"Mountainous ingratitude" ran the headline on the front page of one of the London tabloids a few days ago. The reference was, of course, to the policy of France and Germany, and some of their other European hangers-on, of obstructing American attempts to prevent Saddam Hussein from possessing non-conventional weapons.
Three times during the 20th century, the United States came to the aid of Europe - in World War I, when the kaiser's armies were bleeding France to death; during World War II, when Hitler's hordes were overrunning Europe and U.S. armed forces saved the day; and again, during the long years of the Cold War, when the Soviet threat hung over Europe, it was American power that kept them at bay until, finally, the Soviet Empire collapsed.
But gratitude does not seem to be a component of European foreign policy, while hypocrisy certainly is. Nothing has changed in recent years.
On April 1, 1990, Saddam Hussein, speaking in Baghdad, announced that he possessed binary chemical weapons and "by God, we will make the fire eat up half of Israel if it tries to do anything against Iraq." Coming from a man who had already made massive use of chemical weapons in his war against Iran, as well as against the Iraqi Kurdish village of Halabja, this threat against Israel should certainly have aroused concern among the nations of Europe.
However, there was no reaction. The French were too busy making money selling modern weapons to Iraq to be bothered. Their outrageous policy of arming the Iraqi dictator followed the sale of the Osirak nuclear reactor, in the wake of negotiations personally conducted by Jacques Chirac, France's prime minister at the time. Fortunately for all, this reactor, which Saddam Hussein intended to use for his nuclear weapons program, was destroyed by the Israel Air Force in 1981 before becoming operational.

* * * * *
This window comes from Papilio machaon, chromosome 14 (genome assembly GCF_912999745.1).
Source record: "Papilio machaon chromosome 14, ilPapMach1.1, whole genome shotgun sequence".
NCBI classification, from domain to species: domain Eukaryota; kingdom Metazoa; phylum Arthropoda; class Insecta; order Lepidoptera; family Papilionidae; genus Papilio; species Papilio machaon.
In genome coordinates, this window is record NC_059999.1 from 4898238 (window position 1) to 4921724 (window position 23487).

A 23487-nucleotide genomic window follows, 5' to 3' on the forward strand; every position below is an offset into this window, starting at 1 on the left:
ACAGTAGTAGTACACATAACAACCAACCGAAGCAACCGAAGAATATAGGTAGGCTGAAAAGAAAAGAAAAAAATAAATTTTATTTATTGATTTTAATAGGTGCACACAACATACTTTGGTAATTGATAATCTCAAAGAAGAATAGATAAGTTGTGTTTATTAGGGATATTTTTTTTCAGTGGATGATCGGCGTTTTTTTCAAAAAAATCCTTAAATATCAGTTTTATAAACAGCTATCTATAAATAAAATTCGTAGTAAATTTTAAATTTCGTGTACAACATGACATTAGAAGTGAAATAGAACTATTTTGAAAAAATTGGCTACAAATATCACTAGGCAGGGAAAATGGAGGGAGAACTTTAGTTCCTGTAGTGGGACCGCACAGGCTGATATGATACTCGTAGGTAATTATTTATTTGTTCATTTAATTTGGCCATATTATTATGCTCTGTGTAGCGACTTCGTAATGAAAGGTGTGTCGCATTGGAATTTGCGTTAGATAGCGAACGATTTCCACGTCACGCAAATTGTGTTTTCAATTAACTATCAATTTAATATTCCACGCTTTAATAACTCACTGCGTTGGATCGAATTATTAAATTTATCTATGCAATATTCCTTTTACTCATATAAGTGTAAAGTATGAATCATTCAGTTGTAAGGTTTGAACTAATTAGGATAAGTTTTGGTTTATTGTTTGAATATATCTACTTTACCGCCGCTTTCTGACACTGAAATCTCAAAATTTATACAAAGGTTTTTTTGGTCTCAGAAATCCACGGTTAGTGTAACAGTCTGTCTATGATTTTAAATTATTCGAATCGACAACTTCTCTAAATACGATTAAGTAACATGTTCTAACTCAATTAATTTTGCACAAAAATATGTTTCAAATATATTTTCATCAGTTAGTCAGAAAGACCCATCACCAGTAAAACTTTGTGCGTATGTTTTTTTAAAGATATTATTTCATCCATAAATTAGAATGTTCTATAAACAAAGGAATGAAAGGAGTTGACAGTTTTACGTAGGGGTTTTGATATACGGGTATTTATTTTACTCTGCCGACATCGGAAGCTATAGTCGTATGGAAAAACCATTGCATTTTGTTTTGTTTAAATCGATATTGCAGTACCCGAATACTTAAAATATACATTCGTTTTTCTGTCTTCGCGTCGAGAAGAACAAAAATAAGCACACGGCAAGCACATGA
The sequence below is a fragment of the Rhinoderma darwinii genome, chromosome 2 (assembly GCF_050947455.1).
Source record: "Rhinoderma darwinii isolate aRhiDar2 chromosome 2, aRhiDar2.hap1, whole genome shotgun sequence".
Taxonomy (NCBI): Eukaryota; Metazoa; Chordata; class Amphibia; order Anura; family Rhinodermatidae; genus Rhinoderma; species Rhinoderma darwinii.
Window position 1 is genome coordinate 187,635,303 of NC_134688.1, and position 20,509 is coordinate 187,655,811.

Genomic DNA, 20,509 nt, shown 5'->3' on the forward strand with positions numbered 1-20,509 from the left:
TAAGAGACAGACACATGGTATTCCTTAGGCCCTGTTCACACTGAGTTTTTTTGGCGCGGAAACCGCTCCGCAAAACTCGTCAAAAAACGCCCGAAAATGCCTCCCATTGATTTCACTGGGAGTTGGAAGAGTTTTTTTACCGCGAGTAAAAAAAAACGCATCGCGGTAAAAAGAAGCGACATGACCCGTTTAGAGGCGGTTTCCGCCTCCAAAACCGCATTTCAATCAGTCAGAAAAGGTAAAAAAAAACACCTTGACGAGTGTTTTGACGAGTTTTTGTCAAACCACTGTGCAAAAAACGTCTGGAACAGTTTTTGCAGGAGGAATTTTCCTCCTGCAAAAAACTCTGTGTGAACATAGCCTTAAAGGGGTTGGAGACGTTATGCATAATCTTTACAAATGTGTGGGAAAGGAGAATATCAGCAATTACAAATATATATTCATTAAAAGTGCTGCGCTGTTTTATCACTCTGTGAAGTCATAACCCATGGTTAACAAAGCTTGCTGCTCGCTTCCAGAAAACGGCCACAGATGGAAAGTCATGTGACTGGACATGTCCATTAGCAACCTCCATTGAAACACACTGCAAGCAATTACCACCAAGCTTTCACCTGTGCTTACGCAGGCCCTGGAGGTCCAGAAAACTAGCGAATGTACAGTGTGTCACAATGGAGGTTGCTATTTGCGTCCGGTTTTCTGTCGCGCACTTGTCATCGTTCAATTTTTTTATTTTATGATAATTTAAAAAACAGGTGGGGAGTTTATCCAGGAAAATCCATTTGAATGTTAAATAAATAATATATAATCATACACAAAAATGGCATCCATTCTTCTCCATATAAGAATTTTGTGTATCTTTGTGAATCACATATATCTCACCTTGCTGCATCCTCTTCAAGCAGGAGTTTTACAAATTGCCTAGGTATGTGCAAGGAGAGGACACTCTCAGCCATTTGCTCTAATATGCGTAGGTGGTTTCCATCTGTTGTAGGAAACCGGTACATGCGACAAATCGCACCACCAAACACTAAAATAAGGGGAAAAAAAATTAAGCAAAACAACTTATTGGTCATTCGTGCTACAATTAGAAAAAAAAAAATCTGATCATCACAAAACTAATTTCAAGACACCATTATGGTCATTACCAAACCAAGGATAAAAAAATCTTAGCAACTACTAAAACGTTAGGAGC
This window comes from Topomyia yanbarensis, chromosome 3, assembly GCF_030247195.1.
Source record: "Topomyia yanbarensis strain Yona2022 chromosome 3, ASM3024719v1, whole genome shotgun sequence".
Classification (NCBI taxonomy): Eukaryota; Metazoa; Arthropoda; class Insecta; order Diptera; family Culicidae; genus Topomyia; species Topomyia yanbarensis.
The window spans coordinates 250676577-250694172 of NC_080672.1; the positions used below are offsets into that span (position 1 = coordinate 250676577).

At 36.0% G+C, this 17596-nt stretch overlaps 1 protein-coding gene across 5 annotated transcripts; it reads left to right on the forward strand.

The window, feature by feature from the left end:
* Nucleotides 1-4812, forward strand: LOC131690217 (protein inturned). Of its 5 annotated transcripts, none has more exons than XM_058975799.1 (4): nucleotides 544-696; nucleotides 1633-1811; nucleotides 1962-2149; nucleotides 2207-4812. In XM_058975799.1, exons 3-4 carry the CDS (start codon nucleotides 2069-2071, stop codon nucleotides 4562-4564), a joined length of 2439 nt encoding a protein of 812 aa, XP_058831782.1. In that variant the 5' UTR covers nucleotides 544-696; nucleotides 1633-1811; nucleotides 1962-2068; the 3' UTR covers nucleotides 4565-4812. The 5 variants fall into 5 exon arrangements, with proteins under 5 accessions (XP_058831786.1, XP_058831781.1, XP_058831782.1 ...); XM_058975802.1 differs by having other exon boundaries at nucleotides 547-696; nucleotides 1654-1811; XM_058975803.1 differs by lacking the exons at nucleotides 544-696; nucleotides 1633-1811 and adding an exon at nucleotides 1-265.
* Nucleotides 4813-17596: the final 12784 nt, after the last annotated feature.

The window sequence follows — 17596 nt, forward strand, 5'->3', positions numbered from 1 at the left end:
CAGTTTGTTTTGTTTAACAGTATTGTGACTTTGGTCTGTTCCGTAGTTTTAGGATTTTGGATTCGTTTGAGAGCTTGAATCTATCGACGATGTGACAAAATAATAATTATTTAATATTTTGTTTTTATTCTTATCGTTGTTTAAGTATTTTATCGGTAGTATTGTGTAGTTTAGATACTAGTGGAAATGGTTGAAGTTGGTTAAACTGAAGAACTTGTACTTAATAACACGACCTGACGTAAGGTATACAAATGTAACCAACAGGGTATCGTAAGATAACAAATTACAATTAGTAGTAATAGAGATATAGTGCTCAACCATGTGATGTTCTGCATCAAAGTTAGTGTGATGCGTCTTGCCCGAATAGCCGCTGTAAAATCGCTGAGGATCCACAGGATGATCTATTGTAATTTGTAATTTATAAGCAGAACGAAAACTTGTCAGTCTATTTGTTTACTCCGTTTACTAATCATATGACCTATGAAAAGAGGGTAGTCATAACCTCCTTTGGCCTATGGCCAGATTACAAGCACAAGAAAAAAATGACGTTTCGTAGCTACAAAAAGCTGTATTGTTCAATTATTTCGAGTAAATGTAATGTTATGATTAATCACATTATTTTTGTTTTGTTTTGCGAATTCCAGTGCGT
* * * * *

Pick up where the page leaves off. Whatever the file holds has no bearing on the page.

Furthermore, Israelis have yet to forget the arms embargo France slapped on Israel on the eve of the Six-Day War that stopped the supply of spare parts for equipment France had sold to Israel.
Is it any wonder that with Chirac as president of France, French policy continues in its traditional hypocritical fashion? Claiming to be concerned about world peace and avoiding casualties, the French are doing their level best to obstruct President Bush's plans to bring about the elimination of Iraq's weapons of mass destruction. This time, Chirac, allied with his German neighbor, Gerhard Schroeder, is posing as leader of the European nations battling against the "aggressive plans" of the American superpower. They know full well that should they be successful in preventing an American military operation against Iraq, and if, as a result, the world in the future will be threatened by Saddam Hussein with the use of weapons of mass destruction, they will be able to rely on American protection.
Give the devil his due. The French and their European allies are certainly consistent in pursuing hypocrisy on every occasion. At the UN, they outdo themselves all the time. Every anti-Israel motion gets their support. When Syria, a terrorist state, is nominated to be a member of the Security Council, they don't object. When the Libyan representative is nominated to chair the UN Committee on Human Rights, they don't protest. They miss no opportunity to bash Israel and to support Arafat and the Palestinian terrorists.
The record for hypocrisy is held by Belgium. This is a country with a ruler, King Leopold II, who is known for his reign of terror in the African Congo, and whose greed became world-famous as he enriched himself personally from the Congo's natural resources. During World War II, King Leopold III ignominiously surrendered unconditionally to the invading German army in May 1940. Belgian colonial misrule in Rwanda set the stage for the subsequent massacre of the Tutsi people. It is the leaders of this country who invariably try to take the lead in any anti-Israel propaganda ploy. Their latest escapade are the legal proceedings in Belgian courts in preparation for leveling accusations against Israel's prime minister. It will end up being another sorry chapter in Belgium's inglorious history.
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